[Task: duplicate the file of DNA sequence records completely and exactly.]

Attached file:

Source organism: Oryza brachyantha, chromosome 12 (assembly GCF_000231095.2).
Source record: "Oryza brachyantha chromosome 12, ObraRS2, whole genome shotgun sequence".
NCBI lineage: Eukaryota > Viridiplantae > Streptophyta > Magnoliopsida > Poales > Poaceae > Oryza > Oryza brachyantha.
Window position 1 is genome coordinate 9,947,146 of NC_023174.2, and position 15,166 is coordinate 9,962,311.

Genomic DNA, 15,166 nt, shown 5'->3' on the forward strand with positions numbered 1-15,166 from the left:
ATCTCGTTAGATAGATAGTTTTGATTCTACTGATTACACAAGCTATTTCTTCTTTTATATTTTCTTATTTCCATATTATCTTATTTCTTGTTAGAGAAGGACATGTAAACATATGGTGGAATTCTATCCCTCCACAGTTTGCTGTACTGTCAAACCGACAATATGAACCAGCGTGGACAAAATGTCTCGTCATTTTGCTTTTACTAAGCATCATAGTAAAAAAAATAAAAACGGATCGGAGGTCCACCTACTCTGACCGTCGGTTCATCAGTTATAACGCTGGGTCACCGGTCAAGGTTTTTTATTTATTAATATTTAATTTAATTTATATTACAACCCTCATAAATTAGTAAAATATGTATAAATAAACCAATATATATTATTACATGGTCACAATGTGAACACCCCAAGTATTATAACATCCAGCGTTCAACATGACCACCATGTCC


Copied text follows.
Source organism: Oryza brachyantha, chromosome 12 (assembly GCF_000231095.2).
Source record: "Oryza brachyantha chromosome 12, ObraRS2, whole genome shotgun sequence".
NCBI lineage: Eukaryota > Viridiplantae > Streptophyta > Magnoliopsida > Poales > Poaceae > Oryza > Oryza brachyantha.
Window position 1 is genome coordinate 9,947,146 of NC_023174.2, and position 15,166 is coordinate 9,962,311.

Genomic DNA, 15,166 nt, shown 5'->3' on the forward strand with positions numbered 1-15,166 from the left:
ATCTCGTTAGATAGATAGTTTTGATTCTACTGATTACACAAGCTATTTCTTCTTTTATATTTTCTTATTTCCATATTATCTTATTTCTTGTTAGAGAAGGACATGTAAACATATGGTGGAATTCTATCCCTCCACAGTTTGCTGTACTGTCAAACCGACAATATGAACCAGCGTGGACAAAATGTCTCGTCATTTTGCTTTTACTAAGCATCATAGTAAAAAAAATAAAAACGGATCGGAGGTCCACCTACTCTGACCGTCGGTTCATCAGTTATAACGCTGGGTCACCGGTCAAGGTTTTTTATTTATTAATATTTAATTTAATTTATATTACAACCCTCATAAATTAGTAAAATATGTATAAATAAACCAATATATATTATTACATGGTCACAATGTGAACACCCCAAGTATTATAACATCCAGCGTTCAACATGACCACCATGTCC